Food News

Osteria Francescana is the world’s number one restaurant: here’s the deal

A 101 on Italian chef Massimo Bottura's Modena restaurant, which was awarded top spot in the World's 50 Best Restaurants list for 2018.
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The annual list of the World’s 50 Best Restaurants was announced in Bilbao overnight, which means fine-dining lovers everywhere are rapidly making plans to secure tables at the world’s top restaurants, including new number one Osteria Francescana. What makes a restaurant the best in the world, you ask? And is it worth the kilometres, hours crawling reservation websites and, of course, money you’ll spend? That’s not for us to say, but what we can give you are facts.

Here’s everything you might want to know about Osteria Francescana as you decide whether the world’s top restaurant is right for you.

Osteria Francescana in a nutshell

Groundbreaking Italian fine-diner by chef Massimo Bottura, where caution is thrown to the wind in high-concept tasting menus inspired by art, memory, personal experiences and music.

Where did Osteria Francescana come from?

This isn’t Francescana’s first rodeo; the Italian restaurant took home the top award at the World’s 50 Best Restaurants ceremony in 2016 and has held three Michelin stars since 2012.

The 12-table restaurant on a quiet street in Modena in Italy’s north opened in 1995, but it’s been a rocky path to the top for Bottura, particularly in his home country where his reinterpretation of Italian cuisine was initially regarded as something akin to blasphemy. After years of tough reviews at home (some as late as 2009), he was named Italy’s top chef in 2014 by Italian food media publication Gambero Rosso.

Oops! I dropped the lemon tart. Photography: Callo Albanese & Sueo

Who is Massimo Bottura?

Bottura, a chef with more than 30 years experience, is known for his boundless creativity. You might have seen him on season 1 of the Netflix series Chef’s Table, where he discusses the various influences on his food from music and contemporary art to memorable meals from his childhood. His partner Lara Gilmore has been instrumental to the development of Bottura’s ideas and Osteria Francescana.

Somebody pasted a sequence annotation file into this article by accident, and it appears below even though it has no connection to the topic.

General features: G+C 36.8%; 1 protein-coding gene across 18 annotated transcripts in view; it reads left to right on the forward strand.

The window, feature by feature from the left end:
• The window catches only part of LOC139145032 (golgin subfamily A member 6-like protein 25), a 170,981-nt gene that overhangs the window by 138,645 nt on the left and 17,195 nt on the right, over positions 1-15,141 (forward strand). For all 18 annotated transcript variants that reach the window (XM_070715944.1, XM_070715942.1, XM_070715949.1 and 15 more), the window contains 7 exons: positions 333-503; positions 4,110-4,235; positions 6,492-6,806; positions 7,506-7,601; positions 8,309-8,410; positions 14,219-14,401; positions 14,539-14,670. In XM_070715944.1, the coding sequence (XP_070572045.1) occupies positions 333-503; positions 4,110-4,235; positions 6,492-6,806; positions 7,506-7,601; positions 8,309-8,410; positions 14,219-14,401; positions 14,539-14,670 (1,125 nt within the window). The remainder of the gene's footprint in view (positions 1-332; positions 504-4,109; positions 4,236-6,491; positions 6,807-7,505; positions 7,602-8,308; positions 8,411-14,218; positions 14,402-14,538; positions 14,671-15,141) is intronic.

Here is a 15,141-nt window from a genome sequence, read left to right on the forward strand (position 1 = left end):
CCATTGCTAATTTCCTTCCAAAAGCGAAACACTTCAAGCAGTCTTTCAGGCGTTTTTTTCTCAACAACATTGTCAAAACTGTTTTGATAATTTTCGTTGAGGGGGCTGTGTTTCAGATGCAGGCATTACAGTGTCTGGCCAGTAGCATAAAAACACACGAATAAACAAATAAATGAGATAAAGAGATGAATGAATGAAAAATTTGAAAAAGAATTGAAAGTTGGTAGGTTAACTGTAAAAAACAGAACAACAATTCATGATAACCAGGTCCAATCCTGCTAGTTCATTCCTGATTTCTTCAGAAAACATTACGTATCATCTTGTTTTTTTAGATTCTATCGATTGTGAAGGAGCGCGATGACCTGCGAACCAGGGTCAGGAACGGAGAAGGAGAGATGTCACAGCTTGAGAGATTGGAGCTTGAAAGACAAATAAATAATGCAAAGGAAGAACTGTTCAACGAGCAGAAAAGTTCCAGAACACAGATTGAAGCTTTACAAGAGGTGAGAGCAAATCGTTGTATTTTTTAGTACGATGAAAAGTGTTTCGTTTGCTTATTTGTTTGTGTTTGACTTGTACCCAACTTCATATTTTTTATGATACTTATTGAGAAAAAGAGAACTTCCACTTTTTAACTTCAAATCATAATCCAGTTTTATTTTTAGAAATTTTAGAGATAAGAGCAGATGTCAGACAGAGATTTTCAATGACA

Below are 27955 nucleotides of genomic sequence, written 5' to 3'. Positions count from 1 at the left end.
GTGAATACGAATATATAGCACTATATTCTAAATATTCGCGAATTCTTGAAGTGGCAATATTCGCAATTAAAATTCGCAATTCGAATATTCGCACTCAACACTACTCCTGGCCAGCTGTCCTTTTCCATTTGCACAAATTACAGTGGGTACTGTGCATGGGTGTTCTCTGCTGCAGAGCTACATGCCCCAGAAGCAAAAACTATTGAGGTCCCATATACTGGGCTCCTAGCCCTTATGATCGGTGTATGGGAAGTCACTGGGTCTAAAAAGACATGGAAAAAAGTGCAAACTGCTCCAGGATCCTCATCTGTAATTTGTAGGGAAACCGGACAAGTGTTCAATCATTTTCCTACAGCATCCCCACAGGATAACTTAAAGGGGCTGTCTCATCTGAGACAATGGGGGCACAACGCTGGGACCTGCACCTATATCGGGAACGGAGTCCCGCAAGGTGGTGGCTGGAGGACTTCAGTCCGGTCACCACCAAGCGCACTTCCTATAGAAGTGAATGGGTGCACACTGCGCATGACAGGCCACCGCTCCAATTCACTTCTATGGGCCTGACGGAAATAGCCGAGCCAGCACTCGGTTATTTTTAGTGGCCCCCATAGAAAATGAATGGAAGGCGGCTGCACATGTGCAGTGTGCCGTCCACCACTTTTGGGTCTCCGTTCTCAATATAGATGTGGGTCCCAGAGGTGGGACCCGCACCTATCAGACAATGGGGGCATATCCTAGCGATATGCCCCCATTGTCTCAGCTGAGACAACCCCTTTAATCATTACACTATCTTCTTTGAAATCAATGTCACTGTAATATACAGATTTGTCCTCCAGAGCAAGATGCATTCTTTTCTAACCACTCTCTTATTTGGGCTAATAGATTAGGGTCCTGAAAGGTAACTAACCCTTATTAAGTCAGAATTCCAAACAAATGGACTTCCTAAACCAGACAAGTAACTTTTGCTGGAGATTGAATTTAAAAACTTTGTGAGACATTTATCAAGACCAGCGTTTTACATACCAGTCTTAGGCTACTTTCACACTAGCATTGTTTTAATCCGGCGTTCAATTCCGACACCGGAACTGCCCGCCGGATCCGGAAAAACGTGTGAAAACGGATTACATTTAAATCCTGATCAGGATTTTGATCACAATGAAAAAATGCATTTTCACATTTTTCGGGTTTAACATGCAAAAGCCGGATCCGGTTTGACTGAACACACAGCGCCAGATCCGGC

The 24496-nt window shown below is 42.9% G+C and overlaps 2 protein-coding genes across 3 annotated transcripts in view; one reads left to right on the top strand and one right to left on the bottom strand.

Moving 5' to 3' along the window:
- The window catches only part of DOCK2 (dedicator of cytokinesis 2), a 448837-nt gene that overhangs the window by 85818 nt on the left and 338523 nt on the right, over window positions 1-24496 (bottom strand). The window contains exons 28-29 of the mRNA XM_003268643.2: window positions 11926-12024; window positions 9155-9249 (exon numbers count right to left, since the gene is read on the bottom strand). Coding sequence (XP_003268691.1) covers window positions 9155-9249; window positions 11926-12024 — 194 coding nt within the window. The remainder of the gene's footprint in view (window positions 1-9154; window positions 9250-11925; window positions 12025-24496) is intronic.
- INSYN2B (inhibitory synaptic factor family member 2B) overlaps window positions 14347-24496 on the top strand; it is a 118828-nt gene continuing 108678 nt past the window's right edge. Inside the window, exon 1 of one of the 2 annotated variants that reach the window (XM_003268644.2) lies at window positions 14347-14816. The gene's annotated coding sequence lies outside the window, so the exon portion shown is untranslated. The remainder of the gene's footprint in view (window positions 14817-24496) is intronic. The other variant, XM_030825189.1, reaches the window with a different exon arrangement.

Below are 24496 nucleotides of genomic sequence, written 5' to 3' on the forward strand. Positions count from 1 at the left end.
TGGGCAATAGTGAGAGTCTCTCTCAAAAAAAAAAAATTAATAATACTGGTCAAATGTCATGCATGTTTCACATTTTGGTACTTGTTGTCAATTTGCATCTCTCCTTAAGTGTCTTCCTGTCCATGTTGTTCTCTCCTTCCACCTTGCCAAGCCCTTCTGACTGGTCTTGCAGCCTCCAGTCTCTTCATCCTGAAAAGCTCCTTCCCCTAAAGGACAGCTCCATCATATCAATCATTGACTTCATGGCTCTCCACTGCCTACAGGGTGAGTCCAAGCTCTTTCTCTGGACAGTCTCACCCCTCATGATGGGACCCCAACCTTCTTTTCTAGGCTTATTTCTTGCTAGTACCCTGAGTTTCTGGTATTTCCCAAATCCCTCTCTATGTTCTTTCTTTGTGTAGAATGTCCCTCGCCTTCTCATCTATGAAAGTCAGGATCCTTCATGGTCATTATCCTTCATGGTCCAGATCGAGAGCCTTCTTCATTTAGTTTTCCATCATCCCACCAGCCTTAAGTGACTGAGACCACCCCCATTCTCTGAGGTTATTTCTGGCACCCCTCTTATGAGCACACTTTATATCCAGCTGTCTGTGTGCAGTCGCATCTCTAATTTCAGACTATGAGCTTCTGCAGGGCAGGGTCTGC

Having grown up in Modena, Bottura appreciates the surrounding region’s agricultural riches – but that doesn’t mean he’s content with the time-honoured recipes.

Lara Gilmore and Massimo Bottura at Osteria Francescana. Photography: Paolo Terzi.

Tell me about the menu

Bottura’s food is not the stuff of Italian tourism campaigns. If you’re looking for traditional pastas, overflowing bread baskets and simply prepared seafood and vegetables, keep moving. Not that you won’t find lovingly prepared pasta and plenty of parmesan at Francescana. But Bottura is more interested in asking the question of why we love the food we do. To answer that, he pulls classic dishes apart, mines his memories and presents the familiar in unfamiliar ways. You’ll see hallmarks of Italian cuisine – tortellini, lasagne, risotto – but in completely new forms.

Humourously-titled dishes such as ‘Oops! I dropped the lemon tart’ and ‘The crunchy part of the lasagne’ belie the hours of thought and technical preparation that have evidently been invested in their creation. On the plate, they sometimes look like the canvasses of abstract expressionist painters. His most famous dishes include ‘Five ages of Parmigiano-Reggiano in different temperatures and textures’, a notably restrained serving of six tortellini titled ‘Tortellini walking into broth’ and foie gras disguised as an icy-pole under a cloak of Noto almonds and hazelnuts from Piedmont.

Multi-course tasting menus cost between €250-€270.

Beautiful, psychedelic, spin-painted veal, not flame grilled. Photography: Callo Albanese & Sueo

Why is the food so controversial?

To understand Bottura’s food it’s worth remembering that food in Italy is laden with traditions, some of which are thousands of years old. How food is farmed and prepared is even inscribed in law, for example the making of buffalo mozzarella. Bottura’s home province of Emilia-Romagna is home to many protected products including balsamic vinegar of Modena, Parmigiano-Reggiano and prosciutto di Parma. Through his cuisine, he honours the expertise of producers but also tries to drive the culture forward.

It’s not for the faint-hearted, but Osteria Francescana is a window into the mind of one of Italy’s most important contemporary chefs.

Osteria Francescana, Via Stella, 22,

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